A new California law requires prime contractors on private construction projects to be financially responsible for any wages, fringe benefits and union contributions left unpaid by subcontractors and their sub-subcontractors. The prime contractor’s financial responsibility under this new law, however, does not extend to any penalties or liquidated damages resulting from a subcontractor’s failure to pay wages. This law governs all private construction contracts entered into beginning January 1, 2018. As a result of this new law, prime contractors on California private construction projects will need to closely monitor their subcontractors’ payroll practices and require the submission of payroll documentation similar to that required under the Davis-Bacon Act. The new law allows prime contractors to withhold payment from any subcontractor that does not provide the required payroll records. Could we see passage of a similar law in Pennsylvania and New Jersey – two states having strong construction labor unions?

When is a property owner’s fee interest subject to the lien of an unpaid contractor renovating the property for tenant?

On behalf of Kaplin Stewart Meloff Reiter & Stein, P.C. posted in Construction Industry News on Nov 28, 2017.

Section 1303(d) of the Mechanics’ Lien Law of 1963 provides that “No lien shall be allowed against the estate of an owner in fee by reason of any consent given by such owner to a tenant to improve the leased premises unless it shall appear in writing signed by such owner that the erection, construction, alteration or repair was in fact for the immediate use and benefit of the owner.”  However, the terms of the owner’s lease with the tenant may establish the necessary writing to permit the lien.  On November 17, 2017, the Superior Court of Pennsylvania decided Lobar Associates, Inc. v. Edward J. O’Neill, et al., and affirmed the trial court’s order granting summary judgment on mechanics’ lien claim in favor of a contractor who renovated property for the owner’s tenant.  The Court held that the provisions of the lease satisfied the “immediate use and benefit standard” of the statute because those provisions made clear the purpose of the lease was to improve the property for mutual benefit, and (a) called for collaboration of landlord and tenant in the renovation project of the Property, (b) required landlord’s prior written approval for changes, alterations and additions to the Property which would negatively impact the value of the Property, and (c) declared all improvements would be property of landlord expiration of the lease term or earlier termination. Because the evaluation of such claims are complicated, legal counsel should be consulted before filing or in connection with defending a lien claim […]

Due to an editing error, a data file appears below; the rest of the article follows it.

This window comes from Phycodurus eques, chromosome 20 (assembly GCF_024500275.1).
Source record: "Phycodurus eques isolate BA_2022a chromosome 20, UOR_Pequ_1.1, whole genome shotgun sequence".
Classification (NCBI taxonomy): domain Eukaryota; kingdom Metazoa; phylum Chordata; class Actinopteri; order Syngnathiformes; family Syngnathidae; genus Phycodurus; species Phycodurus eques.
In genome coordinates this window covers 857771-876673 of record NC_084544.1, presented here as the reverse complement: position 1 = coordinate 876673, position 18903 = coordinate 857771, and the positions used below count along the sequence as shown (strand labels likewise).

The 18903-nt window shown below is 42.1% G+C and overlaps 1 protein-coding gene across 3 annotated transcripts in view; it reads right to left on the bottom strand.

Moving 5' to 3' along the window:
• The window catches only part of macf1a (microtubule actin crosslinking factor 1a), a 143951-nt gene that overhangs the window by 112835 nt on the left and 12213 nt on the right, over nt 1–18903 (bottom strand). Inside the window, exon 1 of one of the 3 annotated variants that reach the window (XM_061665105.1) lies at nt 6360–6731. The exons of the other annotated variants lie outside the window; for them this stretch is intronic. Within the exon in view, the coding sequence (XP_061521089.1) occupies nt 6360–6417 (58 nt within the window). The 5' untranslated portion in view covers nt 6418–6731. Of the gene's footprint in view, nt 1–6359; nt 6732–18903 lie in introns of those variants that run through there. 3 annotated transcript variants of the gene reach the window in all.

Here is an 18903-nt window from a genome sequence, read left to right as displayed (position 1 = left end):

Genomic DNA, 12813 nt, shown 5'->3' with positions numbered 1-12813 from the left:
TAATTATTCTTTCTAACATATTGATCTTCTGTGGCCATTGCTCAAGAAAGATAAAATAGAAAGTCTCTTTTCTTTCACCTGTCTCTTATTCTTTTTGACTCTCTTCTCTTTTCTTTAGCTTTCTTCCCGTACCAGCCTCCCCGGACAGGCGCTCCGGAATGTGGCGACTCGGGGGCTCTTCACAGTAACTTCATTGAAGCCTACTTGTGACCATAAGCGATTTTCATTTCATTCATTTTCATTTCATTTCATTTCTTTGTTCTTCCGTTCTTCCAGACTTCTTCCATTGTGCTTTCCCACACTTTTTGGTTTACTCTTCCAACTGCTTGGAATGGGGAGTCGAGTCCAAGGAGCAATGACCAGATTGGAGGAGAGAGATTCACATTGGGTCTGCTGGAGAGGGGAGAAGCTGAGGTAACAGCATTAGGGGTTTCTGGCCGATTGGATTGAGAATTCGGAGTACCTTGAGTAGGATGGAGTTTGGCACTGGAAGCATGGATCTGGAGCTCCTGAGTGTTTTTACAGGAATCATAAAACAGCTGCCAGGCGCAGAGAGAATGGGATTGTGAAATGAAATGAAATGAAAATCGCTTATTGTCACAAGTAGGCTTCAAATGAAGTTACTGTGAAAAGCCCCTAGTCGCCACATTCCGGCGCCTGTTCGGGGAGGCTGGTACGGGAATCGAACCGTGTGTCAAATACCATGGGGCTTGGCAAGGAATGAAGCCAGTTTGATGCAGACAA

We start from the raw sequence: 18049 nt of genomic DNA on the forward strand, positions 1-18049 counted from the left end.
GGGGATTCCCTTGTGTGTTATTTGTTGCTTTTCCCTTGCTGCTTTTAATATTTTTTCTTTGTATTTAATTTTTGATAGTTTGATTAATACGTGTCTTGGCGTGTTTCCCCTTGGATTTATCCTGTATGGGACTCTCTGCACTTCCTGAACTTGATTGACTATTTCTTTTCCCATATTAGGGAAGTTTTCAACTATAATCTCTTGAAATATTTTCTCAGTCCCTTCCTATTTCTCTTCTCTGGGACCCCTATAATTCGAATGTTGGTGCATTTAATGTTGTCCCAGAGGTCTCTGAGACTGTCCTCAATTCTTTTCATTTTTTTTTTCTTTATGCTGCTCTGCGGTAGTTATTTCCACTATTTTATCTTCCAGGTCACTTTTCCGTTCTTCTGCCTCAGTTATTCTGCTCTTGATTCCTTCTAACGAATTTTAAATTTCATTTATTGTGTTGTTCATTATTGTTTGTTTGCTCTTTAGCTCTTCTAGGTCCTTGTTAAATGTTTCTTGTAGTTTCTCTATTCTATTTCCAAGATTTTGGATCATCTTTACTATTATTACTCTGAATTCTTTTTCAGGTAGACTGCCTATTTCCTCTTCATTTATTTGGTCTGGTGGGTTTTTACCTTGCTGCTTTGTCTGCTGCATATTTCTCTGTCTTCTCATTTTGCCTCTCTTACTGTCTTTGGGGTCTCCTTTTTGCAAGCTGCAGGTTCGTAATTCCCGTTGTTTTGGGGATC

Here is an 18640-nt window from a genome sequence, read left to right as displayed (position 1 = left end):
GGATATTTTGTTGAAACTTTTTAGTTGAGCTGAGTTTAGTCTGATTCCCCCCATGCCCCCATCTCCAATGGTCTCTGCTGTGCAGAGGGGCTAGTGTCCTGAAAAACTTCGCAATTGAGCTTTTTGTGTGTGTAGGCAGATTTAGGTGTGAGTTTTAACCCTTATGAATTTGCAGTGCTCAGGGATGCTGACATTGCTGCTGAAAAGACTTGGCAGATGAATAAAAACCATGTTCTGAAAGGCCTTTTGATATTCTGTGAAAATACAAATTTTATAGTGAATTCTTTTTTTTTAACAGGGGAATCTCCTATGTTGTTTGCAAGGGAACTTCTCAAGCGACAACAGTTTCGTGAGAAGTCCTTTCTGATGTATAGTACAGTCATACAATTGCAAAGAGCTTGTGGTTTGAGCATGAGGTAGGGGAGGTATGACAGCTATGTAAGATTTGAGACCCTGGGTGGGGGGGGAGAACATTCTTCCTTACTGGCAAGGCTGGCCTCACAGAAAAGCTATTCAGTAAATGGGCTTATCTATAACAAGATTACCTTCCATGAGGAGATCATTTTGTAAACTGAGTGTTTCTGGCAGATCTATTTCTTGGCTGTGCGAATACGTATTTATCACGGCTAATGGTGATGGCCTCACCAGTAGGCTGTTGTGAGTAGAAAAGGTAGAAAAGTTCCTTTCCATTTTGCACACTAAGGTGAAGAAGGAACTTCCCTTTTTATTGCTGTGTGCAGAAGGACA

On behalf of Kaplin Stewart Meloff Reiter & Stein, P.C. posted in Construction Industry News on Nov 21, 2017.

On November 9, 2017,the Occupational Safety and Health Administration issued a rule delaying for one year, until November 10, 2018, the implementation of a Construction Crane Operator Certification requirement that was scheduled to go into effect on November 10, 2017.  The  crane operator certification requirement, based on an OSHA standard published in 2010, would require an independent third party certification of crane operators via testing and training.  Comments received by OSHA from the construction community questioned whether the independent testing certification standards and evaluation protocol proposed by the OSHA rule were superior to the testing, training, and crane operator certification currently being provided by crane employers. There were also comments made suggesting that the testing and certifications currently being used by crane employers would conflict with the proposed independent certification testing standards.  To study this issue further, OSHA has delayed the implementation of the independent testing standard for an additional year.  In the interim, OSHA has extended for one year its requirement that it is the crane employer’s duty to ensure that its crane operators are competent to operate a crane safely.  Andrew B. Cohn 610.941.2549